Mostafa Sherbiny's post

Ambassador Mostafa SherbinSherbiny: During the green gold harvest day “Jojoba” he states that we are facing a unique experience to sequester carbon and enhance precipitation in the desert to adapt to the climate
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Thursday, July 13, the governor of the New Valley witnesses the harvest of green gold (jojoba) in the agricultural investment project at the Paris Center of the Egyptian Gulf Company headed by Eng. A delegation from the foundation's presidency, Prof. Dr. Khaled El-Qadi, Dean of the Faculty of Agriculture, Helwan University, Prof. Dr. Hanem El-Sheikh and Dr. Reham El-Attar Where Major General Dr. Muhammad Al-Zamlot, Governor of the New Valley, Ms. Hanan Majdi, Deputy Governor, and Major General Prof. Dr. Muhammad Etman, Head of the Institute and the National Institute for Quality and Prof.. Magdi Maluk, Project Consultant and Member of the Carbon Footprint and Sustainability Chair at ALECSO, witnessed the harvest of the jojoba crop on the Baghdad / Luxor road in the center of Paris, and the place was on an area of 7,500 acres, in the presence of a group of executive leaders, members of the House of Representatives and Senate in the governorate, delegations of Egyptian, Arab and foreign investors, and representatives of a number of Arab and international organizations and research centers in the field of agriculture. In his speech - during the conference organized by the company to present the results of some studies conducted on the project - the governor affirmed the governorate's full support for serious projects, especially in the field of agricultural investment and the expansion of non-traditional crops with High economic returns, indicating that the project is a model for the unique agricultural developer and a house of expertise. In the field of localizing the cultivation and production of green gold (jojoba). Al-Zamlot also explained that the governorate is taking serious steps towards providing an attractive climate for investment, within the framework of the directives of the political leadership that support the promotion of economic cooperation and the facilitation of Arab and foreign investment procedures in Egypt. .
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Today, we are witnessing solutions on the ground for biological carbon sequestration that uniquely extend to the scope of intentional precipitation enhancement,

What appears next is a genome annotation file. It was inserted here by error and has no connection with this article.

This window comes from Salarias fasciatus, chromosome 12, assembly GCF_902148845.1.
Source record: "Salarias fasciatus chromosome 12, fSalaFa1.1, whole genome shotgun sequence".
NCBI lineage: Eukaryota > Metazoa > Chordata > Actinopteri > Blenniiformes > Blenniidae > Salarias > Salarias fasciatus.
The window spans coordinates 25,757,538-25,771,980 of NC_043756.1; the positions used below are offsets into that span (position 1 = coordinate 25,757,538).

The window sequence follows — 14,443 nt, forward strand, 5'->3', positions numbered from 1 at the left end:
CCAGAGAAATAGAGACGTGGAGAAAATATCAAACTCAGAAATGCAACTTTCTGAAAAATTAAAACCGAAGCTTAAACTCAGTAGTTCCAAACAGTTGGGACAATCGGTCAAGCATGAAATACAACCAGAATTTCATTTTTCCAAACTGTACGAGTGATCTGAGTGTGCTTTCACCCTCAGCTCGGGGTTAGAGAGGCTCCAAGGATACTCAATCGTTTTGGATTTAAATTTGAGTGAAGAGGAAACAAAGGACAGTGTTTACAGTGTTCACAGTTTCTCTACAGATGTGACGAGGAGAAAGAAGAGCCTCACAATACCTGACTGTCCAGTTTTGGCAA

Ambassador Mostafa Sherbin said : Through this synergy of carbon sequestration and regional weather modification, we can counter water scarcity and desertification while reducing conflicts with land for food crops. Here in the Jojoba Valley, afforestation is widely practiced as a negative emissions method of sequestering large amounts of carbon dioxide from the atmosphere. At the same time, regional weather modification methods, such as cloud seeding, are being used to counteract the increasing water scarcity in arid regions. Large-scale sustainable agroforestry plants contribute to climate change mitigation and can also be used to modulate regional climate, in particular precipitation. We, through ALECSO Scientific Chair carbon footprint scientists, use high-resolution regional models with complex feedback representations from the land, atmosphere, and vegetation where This approach allows the study of desert farms and the chain of processes leading to climate modulation to make ICSs, where we demonstrate that large farms enhance regional clouds and precipitation and derive an index for predicting farm effects, thus, desert farms represent a unique environmental solution through predictable regional weather modulation and carbon storage. Carbon Sinks You may not have heard of carbon sinks before, but they play a vital role in capturing excess carbon dioxide CO2 from our atmosphere. Earth's natural carbon sinks (that is, our oceans, forests, and soils) absorb about half of the excess carbon dioxide we produce, preventing global temperatures from rising any further. However, they are threatened by human activity, and some of our carbon sinks may become carbon sources if we don't do more to stop their destruction. What is a carbon sink? In very simple terms, a carbon sink (also referred to as a carbon pool) is something that absorbs more carbon than it releases. Refers to a process known as carbon sequestration - a natural or artificial process by which atmospheric carbon is removed from the atmosphere and preserved in solid or liquid form. Natural sources include plants, forests, oceans, and soil, but they can also be synthetic (i.e. man-made ) - for example landfill sites and carbon capture and storage facilities. Where carbon sinks (such as carbon sinks) store carbon for an indefinite period of time, which means they are actively removing carbon dioxide from our atmosphere. This function forms a very important part of the carbon cycle and helps balance carbon dioxide levels in the atmosphere. How does the carbon cycle work? Carbon is the backbone of life on Earth. We are made of organic carbon atoms, we eat food made of carbon atoms, and our societies are built on carbon. In fact, carbon is the fourth most abundant element in the universe. So what happens to all that carbon? The Earth and its atmosphere are called a closed system when it comes to carbon atoms - this means that the Earth does not lose or gain carbon atoms in outer space, instead the carbon atoms are constantly moving within this closed system. The carbon cycle is the name given to this natural process - carbon atoms are constantly moving from the earth's atmosphere to the earth and back to the atmosphere again. It's nature's way of reusing carbon atoms over and over again. Whereas, the carbon cycle consists of two balancing processes - carbon being released by carbon sources and absorbed by carbon sinks, to create a natural carbon balance. Every time we breathe we release carbon dioxide into the atmosphere, when plants and microbes decompose they also release carbon dioxide, and volcanoes constantly expel carbon dioxide even when they are not erupting - there are natural sources of carbon everywhere. Carbon Leakage The carbon cycle aims to balance this out, and carbon sinks create a natural balance. Carbon sinks such as oceans, forests, and soils capture and store carbon through carbon sequestration. Why is the carbon cycle unbalanced? The carbon cycle creates a natural balance of carbon, which maintains and keeps the Earth's temperature stable. Unfortunately, human activities have turned the system upside down. The Industrial Revolution marked the beginning of our heavy reliance on fossil fuels such as coal, natural gas, and petroleum. This may have given us technological and societal advancement, but it has come at a cost - burning fossil fuels is one of the primary driving forces of climate change and global warming. Industrial Power Plant What happens to this excess carbon? All the excess carbon dioxide we produce through human activity has to go to Somewhere, where does he go? Almost half of the excess carbon dioxide produced by human activity is absorbed by Earth's carbon sinks. However, the remainder of this excess carbon is trapped in Earth's atmosphere. This is the driving force behind global warming - excess carbon traps heat that is heating the planet and driving climate change. Rising temperatures are having dire consequences for our planet, with more and more extreme weather events, as well as changes in broader weather patterns threatening our delicate ecosystems. The effects of climate change threaten the existence of life on Earth. What are primary carbon sinks? Now that we understand the important role carbon sinks play in helping to absorb excess carbon dioxide, let's take a closer look at the different types of natural carbon sinks. The ocean's largest carbon sink The ocean is the world's largest carbon sink - it absorbs 25% of all carbon dioxide and captures 90% of the excess heat generated by carbon emissions. There are two ways Earth's oceans absorb carbon. The first is the simple reaction of carbon dioxide in seawater - chemicals react, dissolving the carbon dioxide and producing carbonic acid in its place. The second way Earth's oceans capture and store carbon dioxide is via photosynthesis by plant-like organisms such as plankton and algae. These organisms absorb carbon dioxide and release oxygen back into the atmosphere. Much of this captured carbon eventually returns to the atmosphere, but some of the carbon will sink to the ocean depths as dead organic matter, feces etc. As this material decomposes, carbon dioxide is released into the ocean, dissolving the carbon dioxide. Forests Forest and plant ecosystems sequester carbon by capturing carbon dioxide in the atmosphere and converting it into organic matter through photosynthesis. This trapped carbon is then stored in biomass, dead wood, organic litter, and in the soil. Soil We've already talked about how plants and trees absorb carbon to use as part of photosynthesis. The carbon captured by plant tissues continues to be either eaten by animals, or added to the soil when the plant dies. The soil then stores this trapped carbon as soil organic matter (SOM). This SOM is made up of a mixture of carbon compounds, microbes, and carbon-bonded minerals. Soil carbon can be stored for thousands of years in this way depending on conditions such as climate, water levels, Global Warming Unfortunately, intensive farming practices harm soil health by depleting the soil of vital nutrients and releasing carbon into the atmosphere through tillage practices (the practice of turning over the soil to expose deeper layers for planting crops). Artificial Carbon Sinks Many have wondered if artificial carbon sinks could save energy.